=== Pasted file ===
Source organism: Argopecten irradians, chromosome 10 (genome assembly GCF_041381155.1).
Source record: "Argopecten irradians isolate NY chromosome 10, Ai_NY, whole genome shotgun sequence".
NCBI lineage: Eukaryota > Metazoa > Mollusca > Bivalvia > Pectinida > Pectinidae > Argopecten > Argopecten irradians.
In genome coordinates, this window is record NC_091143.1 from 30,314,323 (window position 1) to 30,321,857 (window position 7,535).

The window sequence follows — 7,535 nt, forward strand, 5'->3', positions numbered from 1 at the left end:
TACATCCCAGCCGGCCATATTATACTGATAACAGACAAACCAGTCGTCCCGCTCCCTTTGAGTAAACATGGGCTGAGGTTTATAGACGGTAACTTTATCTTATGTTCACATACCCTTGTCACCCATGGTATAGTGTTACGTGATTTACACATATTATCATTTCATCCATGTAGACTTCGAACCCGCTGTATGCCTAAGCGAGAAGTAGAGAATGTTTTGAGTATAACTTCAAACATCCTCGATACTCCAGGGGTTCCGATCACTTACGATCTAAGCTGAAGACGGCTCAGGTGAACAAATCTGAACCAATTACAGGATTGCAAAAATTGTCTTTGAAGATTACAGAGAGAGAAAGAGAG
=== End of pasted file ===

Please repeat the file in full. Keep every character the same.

Source organism: Argopecten irradians, chromosome 10 (genome assembly GCF_041381155.1).
Source record: "Argopecten irradians isolate NY chromosome 10, Ai_NY, whole genome shotgun sequence".
NCBI lineage: Eukaryota > Metazoa > Mollusca > Bivalvia > Pectinida > Pectinidae > Argopecten > Argopecten irradians.
In genome coordinates, this window is record NC_091143.1 from 30,314,323 (window position 1) to 30,321,857 (window position 7,535).

The window sequence follows — 7,535 nt, forward strand, 5'->3', positions numbered from 1 at the left end:
TACATCCCAGCCGGCCATATTATACTGATAACAGACAAACCAGTCGTCCCGCTCCCTTTGAGTAAACATGGGCTGAGGTTTATAGACGGTAACTTTATCTTATGTTCACATACCCTTGTCACCCATGGTATAGTGTTACGTGATTTACACATATTATCATTTCATCCATGTAGACTTCGAACCCGCTGTATGCCTAAGCGAGAAGTAGAGAATGTTTTGAGTATAACTTCAAACATCCTCGATACTCCAGGGGTTCCGATCACTTACGATCTAAGCTGAAGACGGCTCAGGTGAACAAATCTGAACCAATTACAGGATTGCAAAAATTGTCTTTGAAGATTACAGAGAGAGAAAGAGAG